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Further commentary on Denmark's 1952–53 poliomyelitis epidemic, especially regarding mortality; with a correction

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Berthelsen and Cronqvist recently published an article in Acta Anaesthesiologica Scandinavica including aspects which could lead on to further discussion about the Danish 1952–53 poliomyelitis epidemic. This paper considers how Bjørn Ibsen's initial approach to treatment during the epidemic was successful, as well as how it could have failed; the roles played by ventilatory failure vs. gross neurologic destruction in causing deaths; and compilations from publications of statistics concerning mortality of the epidemic.

The Blegdam Hospital concept of ‘life-threatening poliomyelitis’ is revisited, along with its division into six anatomico-clinical categories for the 345 patients so classified. Attention is drawn to the severity of assorted cerebral lesions demonstrated in 114 of the 115 autopsies conducted from the 144 fatal cases. Despite an overall mortality rate of 41.6% among the entire epidemic's sickest patients, a lowest mortality rate of 11% in the last 18 of such patients is identified. Note is made of the difficulty in reconciling various sources for certain features – for which the 1956 book on the epidemic, edited by H.C.A. Lassen, has been freely used. Some folklore about aspects of management is mentioned.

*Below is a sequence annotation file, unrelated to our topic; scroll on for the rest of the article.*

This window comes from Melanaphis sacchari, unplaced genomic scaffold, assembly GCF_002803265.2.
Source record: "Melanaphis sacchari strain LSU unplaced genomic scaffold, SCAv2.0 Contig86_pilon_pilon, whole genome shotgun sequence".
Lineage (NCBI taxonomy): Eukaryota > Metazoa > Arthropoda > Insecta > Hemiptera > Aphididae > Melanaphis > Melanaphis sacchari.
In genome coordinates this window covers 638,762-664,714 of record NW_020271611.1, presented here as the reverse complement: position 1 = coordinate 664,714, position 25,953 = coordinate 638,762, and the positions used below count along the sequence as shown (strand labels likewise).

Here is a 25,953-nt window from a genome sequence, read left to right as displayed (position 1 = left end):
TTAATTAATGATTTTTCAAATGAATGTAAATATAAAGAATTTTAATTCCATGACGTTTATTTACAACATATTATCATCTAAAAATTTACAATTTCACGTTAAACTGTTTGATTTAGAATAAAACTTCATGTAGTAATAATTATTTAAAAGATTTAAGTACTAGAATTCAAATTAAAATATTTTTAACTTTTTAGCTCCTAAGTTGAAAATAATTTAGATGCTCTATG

In the light of other recent research by Dr Berthelsen an essential correction is needed in dating ‘Bjørn Ibsen's Day', amending 26 August 1952 to the 27th.

Keywords: Anaesthesia history; Bjørn Ibsen; Copenhagen; HCA Lassen; ICUs; Vivi Ebert; intensive care history; manual-IPPV; poliomyelitis epidemic

Document Type: Research Article


Affiliations: Department of Critical Care Medicine, Auckland City Hospital, Auckland, New Zealand

Publication date: November 1, 2004

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